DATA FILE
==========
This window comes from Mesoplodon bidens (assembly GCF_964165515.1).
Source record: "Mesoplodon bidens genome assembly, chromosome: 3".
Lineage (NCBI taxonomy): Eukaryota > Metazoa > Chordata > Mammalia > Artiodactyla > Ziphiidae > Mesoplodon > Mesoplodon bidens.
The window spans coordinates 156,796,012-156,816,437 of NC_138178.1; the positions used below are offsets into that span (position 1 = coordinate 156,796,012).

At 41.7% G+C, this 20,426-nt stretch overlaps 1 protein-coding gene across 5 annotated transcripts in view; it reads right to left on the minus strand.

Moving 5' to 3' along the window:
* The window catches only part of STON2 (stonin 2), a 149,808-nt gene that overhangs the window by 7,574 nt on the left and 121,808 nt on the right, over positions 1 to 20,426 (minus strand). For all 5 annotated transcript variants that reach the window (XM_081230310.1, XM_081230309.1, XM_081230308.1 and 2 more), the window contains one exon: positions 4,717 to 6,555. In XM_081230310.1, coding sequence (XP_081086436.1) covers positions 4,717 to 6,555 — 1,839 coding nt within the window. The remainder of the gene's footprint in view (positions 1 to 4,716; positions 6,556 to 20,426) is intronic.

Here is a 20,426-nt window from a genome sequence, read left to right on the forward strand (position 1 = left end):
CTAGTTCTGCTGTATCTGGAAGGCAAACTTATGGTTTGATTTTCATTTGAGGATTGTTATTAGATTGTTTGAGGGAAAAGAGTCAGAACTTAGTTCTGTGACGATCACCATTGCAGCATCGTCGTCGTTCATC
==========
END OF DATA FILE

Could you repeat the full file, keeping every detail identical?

This window comes from Mesoplodon bidens (assembly GCF_964165515.1).
Source record: "Mesoplodon bidens genome assembly, chromosome: 3".
Lineage (NCBI taxonomy): Eukaryota > Metazoa > Chordata > Mammalia > Artiodactyla > Ziphiidae > Mesoplodon > Mesoplodon bidens.
The window spans coordinates 156,796,012-156,816,437 of NC_138178.1; the positions used below are offsets into that span (position 1 = coordinate 156,796,012).

At 41.7% G+C, this 20,426-nt stretch overlaps 1 protein-coding gene across 5 annotated transcripts in view; it reads right to left on the minus strand.

Moving 5' to 3' along the window:
* The window catches only part of STON2 (stonin 2), a 149,808-nt gene that overhangs the window by 7,574 nt on the left and 121,808 nt on the right, over positions 1 to 20,426 (minus strand). For all 5 annotated transcript variants that reach the window (XM_081230310.1, XM_081230309.1, XM_081230308.1 and 2 more), the window contains one exon: positions 4,717 to 6,555. In XM_081230310.1, coding sequence (XP_081086436.1) covers positions 4,717 to 6,555 — 1,839 coding nt within the window. The remainder of the gene's footprint in view (positions 1 to 4,716; positions 6,556 to 20,426) is intronic.

Here is a 20,426-nt window from a genome sequence, read left to right on the forward strand (position 1 = left end):
CTAGTTCTGCTGTATCTGGAAGGCAAACTTATGGTTTGATTTTCATTTGAGGATTGTTATTAGATTGTTTGAGGGAAAAGAGTCAGAACTTAGTTCTGTGACGATCACCATTGCAGCATCGTCGTCGTTCATC